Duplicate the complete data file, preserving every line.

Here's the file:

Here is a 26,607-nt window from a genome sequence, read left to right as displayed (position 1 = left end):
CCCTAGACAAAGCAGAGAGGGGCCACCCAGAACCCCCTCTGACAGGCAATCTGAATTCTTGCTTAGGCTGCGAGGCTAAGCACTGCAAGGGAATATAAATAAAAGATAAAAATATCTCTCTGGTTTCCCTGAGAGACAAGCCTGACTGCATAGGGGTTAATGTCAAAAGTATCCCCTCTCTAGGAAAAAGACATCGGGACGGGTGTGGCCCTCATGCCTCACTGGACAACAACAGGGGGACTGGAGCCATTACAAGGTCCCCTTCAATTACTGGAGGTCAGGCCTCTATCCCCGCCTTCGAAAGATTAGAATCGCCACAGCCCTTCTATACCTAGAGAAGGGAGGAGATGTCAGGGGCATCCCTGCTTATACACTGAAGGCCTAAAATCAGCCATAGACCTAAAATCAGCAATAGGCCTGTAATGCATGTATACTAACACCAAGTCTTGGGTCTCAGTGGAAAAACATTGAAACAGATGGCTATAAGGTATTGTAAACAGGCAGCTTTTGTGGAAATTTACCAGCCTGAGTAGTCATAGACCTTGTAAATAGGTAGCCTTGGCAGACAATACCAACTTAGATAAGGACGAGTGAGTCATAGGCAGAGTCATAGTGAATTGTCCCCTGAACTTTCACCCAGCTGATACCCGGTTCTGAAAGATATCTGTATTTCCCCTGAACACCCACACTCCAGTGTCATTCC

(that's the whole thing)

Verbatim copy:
Here is a 26,607-nt window from a genome sequence, read left to right as displayed (position 1 = left end):
CCCTAGACAAAGCAGAGAGGGGCCACCCAGAACCCCCTCTGACAGGCAATCTGAATTCTTGCTTAGGCTGCGAGGCTAAGCACTGCAAGGGAATATAAATAAAAGATAAAAATATCTCTCTGGTTTCCCTGAGAGACAAGCCTGACTGCATAGGGGTTAATGTCAAAAGTATCCCCTCTCTAGGAAAAAGACATCGGGACGGGTGTGGCCCTCATGCCTCACTGGACAACAACAGGGGGACTGGAGCCATTACAAGGTCCCCTTCAATTACTGGAGGTCAGGCCTCTATCCCCGCCTTCGAAAGATTAGAATCGCCACAGCCCTTCTATACCTAGAGAAGGGAGGAGATGTCAGGGGCATCCCTGCTTATACACTGAAGGCCTAAAATCAGCCATAGACCTAAAATCAGCAATAGGCCTGTAATGCATGTATACTAACACCAAGTCTTGGGTCTCAGTGGAAAAACATTGAAACAGATGGCTATAAGGTATTGTAAACAGGCAGCTTTTGTGGAAATTTACCAGCCTGAGTAGTCATAGACCTTGTAAATAGGTAGCCTTGGCAGACAATACCAACTTAGATAAGGACGAGTGAGTCATAGGCAGAGTCATAGTGAATTGTCCCCTGAACTTTCACCCAGCTGATACCCGGTTCTGAAAGATATCTGTATTTCCCCTGAACACCCACACTCCAGTGTCATTCC